The largest US infrastructure investment in decades, the bill’s passage would be a key victory for President Joe Biden.
The United States Senate will try to complete work this week on a $1-trillion infrastructure investment bill that would bring long-awaited improvements to roads, bridges and mass-transit systems and deliver a rare bipartisan victory to President Joe Biden.
Following long sessions on Saturday and Sunday, Senate negotiators announced they had finished drafting a 2,702-page bill, which was introduced promptly, clearing the way for senators to debate amendments.
“It has been decades – decades – since Congress passed such a significant, stand-alone investment,” a buoyant Senate Majority Leader Chuck Schumer said on the Senate floor.
“In the end, the bipartisan group of senators have produced a bill that will dedicate substantial resources to repair, maintain, and upgrade our nation’s physical infrastructure,” the Democratic leader added.
The legislation, if enacted, would be the largest US infrastructure investment in decades.
Its passage would mark a big win for Biden, a Democrat, and the deeply divided Congress. It would come on the heels of a $1.9-trillion economic stimulus and coronavirus aid bill that was enacted earlier this year without Republican support.
It would also clear the way for Democrats, acting without Republican support, to begin work on a budget framework that would sketch out plans for a $3.5 trillion “human infrastructure” bill.
That bill would shovel federal dollars towards fighting climate change, help millions of immigrants gain legal protections and fund an expansion of healthcare, including for senior citizens in need of assistance at home.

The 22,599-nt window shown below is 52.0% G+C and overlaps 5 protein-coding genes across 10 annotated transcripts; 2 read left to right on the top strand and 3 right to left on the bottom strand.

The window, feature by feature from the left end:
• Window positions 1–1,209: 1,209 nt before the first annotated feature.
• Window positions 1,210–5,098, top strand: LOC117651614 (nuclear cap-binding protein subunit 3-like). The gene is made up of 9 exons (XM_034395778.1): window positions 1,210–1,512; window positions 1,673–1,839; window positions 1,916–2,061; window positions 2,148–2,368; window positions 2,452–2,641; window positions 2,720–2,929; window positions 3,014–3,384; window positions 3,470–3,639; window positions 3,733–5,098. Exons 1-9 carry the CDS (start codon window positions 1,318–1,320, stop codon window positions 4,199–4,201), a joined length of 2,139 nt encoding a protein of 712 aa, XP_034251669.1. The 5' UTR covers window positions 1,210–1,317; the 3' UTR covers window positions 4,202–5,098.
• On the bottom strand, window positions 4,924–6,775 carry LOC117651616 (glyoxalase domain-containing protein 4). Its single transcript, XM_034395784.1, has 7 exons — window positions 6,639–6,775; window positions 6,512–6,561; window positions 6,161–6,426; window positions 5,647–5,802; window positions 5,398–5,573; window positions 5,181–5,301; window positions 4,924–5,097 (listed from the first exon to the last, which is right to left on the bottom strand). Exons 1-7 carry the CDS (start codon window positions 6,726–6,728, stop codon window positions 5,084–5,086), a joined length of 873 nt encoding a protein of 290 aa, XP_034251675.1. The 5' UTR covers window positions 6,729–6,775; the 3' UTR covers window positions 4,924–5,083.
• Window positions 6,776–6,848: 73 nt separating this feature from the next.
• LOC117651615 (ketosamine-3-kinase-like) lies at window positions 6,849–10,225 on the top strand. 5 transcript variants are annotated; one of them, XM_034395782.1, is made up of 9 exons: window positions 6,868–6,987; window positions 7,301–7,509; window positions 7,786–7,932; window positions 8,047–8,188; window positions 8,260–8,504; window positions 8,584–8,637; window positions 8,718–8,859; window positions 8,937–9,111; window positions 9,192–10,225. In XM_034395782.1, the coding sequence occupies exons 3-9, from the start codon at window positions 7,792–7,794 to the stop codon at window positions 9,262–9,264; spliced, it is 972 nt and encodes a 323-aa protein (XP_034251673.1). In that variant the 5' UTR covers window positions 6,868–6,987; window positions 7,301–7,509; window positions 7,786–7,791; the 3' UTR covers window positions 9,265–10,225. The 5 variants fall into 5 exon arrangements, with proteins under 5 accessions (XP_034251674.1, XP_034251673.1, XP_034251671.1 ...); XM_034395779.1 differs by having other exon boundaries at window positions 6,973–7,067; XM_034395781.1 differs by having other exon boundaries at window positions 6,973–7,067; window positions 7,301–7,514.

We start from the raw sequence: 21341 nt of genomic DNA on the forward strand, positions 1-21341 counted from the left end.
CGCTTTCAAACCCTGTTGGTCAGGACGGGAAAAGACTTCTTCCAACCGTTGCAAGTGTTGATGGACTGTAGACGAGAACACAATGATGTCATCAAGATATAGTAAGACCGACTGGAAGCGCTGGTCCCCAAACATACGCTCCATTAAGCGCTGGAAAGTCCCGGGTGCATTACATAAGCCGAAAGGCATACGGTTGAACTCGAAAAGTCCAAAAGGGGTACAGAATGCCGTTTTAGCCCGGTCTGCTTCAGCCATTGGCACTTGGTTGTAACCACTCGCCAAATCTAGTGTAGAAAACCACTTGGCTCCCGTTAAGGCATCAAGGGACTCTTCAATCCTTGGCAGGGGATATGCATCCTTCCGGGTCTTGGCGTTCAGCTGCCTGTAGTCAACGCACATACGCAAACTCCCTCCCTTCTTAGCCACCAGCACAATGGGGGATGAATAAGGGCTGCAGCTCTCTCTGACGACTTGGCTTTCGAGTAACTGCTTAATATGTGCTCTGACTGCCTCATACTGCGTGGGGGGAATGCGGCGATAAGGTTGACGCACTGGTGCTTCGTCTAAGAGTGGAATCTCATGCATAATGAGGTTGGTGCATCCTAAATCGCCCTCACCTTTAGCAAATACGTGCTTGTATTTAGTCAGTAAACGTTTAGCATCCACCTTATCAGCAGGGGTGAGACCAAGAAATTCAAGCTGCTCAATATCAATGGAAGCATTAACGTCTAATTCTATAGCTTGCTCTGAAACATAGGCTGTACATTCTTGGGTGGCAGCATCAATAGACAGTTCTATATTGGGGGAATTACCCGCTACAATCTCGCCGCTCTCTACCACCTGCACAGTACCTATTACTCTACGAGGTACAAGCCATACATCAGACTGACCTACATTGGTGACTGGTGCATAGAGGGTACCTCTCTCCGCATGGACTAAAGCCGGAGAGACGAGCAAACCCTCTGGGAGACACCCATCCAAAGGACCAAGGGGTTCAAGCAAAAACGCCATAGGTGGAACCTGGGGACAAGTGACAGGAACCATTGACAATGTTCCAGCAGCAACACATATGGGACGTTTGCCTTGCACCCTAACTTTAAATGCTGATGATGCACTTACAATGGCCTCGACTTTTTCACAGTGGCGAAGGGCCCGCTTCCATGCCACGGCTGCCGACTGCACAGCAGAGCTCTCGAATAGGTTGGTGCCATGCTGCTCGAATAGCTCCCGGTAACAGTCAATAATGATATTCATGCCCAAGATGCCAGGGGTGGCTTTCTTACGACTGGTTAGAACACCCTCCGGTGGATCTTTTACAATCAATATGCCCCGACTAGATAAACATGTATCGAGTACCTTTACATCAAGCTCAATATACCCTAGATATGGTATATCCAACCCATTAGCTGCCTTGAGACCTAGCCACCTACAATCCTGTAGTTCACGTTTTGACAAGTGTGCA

The Senate first needs to put the finishing touches on the infrastructure bill, which aims to upgrade the nation’s ageing roads, bridges and rail lines and expand high-speed internet access to rural areas where economies have been hobbled by old technology.
The legislation would also help build a national network of electric vehicle charging stations and replace lead water pipes, although at levels lower than Biden had originally sought.
In a rare sign of bipartisanship last week, the initiative won early support from enough Republicans to begin debate on the bill. Barring surprise developments, the bill could be ready for a final vote as early as this week, according to some senators.
On Monday, three Republican senators – John Cornyn, Rick Scott and Martha Blackburn – criticised the infrastructure bill, saying they had inadequate time to consider it and taking issue with one of the ways it would be financed.
“The Democrats are rushing [through] an infrastructure bill that no one has had a chance to read,” Blackburn said in a post on Twitter. None of those three Republican senators had backed the bill in earlier procedural votes.
US Senate Minority Leader Mitch McConnell also warned Democrats on Monday against imposing any artificial timetable on the bill, saying consideration of the measure would require a robust amendment process.